As a child, I liked to lie on my back on the bed and hang my head off the edge so that my vision was parallel with the floor and the whole house was essentially upside down. Then I would begin to imagine the ceiling as the floor and what it would be like to walk through this upside down house (all furniture being affixed in its original position, or, at least, not subject to gravity’s pull). A tiny curb-like hurdle stood between all passageways. What was once a stairway became a safety ramp with its less smooth cousin following overhead. Foyers or other, odd open spaces would sometimes create little open-topped box holes in which to rest or hide. It was as if the whole structure were new and all its accoutrements mere decorative stalactites. The familiar flipped into a more austere modernity full of flat planes and emphasized angles and lines.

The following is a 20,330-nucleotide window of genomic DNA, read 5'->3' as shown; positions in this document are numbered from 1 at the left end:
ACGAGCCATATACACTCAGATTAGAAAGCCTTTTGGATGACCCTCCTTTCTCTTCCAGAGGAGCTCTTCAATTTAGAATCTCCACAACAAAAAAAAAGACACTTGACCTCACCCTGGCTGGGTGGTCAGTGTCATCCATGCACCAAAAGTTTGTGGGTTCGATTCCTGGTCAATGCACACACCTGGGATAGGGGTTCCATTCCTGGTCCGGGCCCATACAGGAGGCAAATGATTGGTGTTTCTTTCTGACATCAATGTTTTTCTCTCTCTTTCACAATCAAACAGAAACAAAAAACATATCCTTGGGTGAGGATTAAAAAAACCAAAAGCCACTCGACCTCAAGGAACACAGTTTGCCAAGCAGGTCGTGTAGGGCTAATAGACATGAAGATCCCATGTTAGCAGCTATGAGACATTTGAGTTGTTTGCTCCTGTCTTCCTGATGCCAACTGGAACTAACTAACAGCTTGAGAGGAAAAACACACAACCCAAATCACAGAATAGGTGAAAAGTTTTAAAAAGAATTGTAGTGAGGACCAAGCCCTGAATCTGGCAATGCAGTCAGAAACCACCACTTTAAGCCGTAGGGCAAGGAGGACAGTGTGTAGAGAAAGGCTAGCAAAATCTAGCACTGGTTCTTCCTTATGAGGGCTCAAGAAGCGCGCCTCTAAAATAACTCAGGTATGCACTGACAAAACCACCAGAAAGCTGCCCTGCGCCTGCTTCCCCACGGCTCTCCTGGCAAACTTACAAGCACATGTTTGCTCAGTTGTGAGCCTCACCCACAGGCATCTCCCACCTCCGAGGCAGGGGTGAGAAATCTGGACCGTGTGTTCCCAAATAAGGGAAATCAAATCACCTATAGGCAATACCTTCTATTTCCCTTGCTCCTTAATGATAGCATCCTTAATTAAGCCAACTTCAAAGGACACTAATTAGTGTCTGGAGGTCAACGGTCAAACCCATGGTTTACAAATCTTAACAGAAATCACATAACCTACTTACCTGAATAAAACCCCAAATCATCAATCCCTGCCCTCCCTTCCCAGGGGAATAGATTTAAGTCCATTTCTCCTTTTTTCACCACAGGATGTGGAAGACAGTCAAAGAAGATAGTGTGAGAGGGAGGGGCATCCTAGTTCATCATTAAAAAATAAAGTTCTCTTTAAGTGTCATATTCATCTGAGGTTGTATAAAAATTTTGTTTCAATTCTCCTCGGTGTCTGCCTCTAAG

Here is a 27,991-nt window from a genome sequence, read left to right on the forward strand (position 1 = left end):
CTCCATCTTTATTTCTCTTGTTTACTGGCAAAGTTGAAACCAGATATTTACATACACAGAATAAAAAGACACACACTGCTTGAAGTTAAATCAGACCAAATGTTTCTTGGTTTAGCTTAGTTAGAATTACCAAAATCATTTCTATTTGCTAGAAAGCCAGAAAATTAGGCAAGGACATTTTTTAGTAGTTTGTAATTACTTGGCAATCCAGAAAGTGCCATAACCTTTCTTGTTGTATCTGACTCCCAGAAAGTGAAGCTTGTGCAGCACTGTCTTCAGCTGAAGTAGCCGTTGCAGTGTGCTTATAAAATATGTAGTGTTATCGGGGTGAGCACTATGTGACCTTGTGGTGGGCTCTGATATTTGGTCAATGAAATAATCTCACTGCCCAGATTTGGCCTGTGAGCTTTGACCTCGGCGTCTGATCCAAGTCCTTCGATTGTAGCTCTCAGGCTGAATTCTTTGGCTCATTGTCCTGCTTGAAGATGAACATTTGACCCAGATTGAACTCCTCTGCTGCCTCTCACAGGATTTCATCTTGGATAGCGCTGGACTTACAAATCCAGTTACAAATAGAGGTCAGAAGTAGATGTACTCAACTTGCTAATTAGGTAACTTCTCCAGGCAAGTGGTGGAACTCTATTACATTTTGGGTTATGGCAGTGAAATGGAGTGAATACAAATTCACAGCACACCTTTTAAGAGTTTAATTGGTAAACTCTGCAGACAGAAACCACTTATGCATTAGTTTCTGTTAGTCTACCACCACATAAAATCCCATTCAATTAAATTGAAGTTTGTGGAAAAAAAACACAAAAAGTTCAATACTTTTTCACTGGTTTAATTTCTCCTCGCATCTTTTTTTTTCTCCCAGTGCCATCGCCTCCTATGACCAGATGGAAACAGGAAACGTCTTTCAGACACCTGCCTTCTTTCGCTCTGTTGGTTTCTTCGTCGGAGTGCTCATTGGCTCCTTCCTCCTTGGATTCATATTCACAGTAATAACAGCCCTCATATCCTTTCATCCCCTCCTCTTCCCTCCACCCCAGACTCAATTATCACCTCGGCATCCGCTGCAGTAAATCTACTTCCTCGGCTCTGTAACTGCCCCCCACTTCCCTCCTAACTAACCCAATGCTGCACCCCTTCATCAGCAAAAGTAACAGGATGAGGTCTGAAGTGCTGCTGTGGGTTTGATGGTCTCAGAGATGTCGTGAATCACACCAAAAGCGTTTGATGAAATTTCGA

So simple a means to change one’s perspective and yet time erodes this skill. Devours it slowly and invisibly like termites eating a whole house. Until you’re stuck. Your vision is locked. Your reality is a solid, unchanging structure to which you may or may not be enamored. You can no longer walk on the ceiling. Forever, the floor has claimed you as its own. Permanence. An illusion that has become your reality.
Maybe you give into this. Maybe, instead, you awkwardly mount the bed, roll to your back… You hang your head off the edge wanting to recapture something you can’t quite remember. But the vertigo kicks in. Nausea. No longer dependent on your nose, your glasses slip off and clatter to the floor. You can’t breathe. It feels like you’re drowning. You’re either dieing or it’s a panic attack. You roll back over and gasp for air. Slowly, things right themselves. Your heart slows back to its normal steady beat. The vertigo recedes. Your throat relaxes.
If your hearing were better, you could hear the humming chorus of a trillion satiated termites.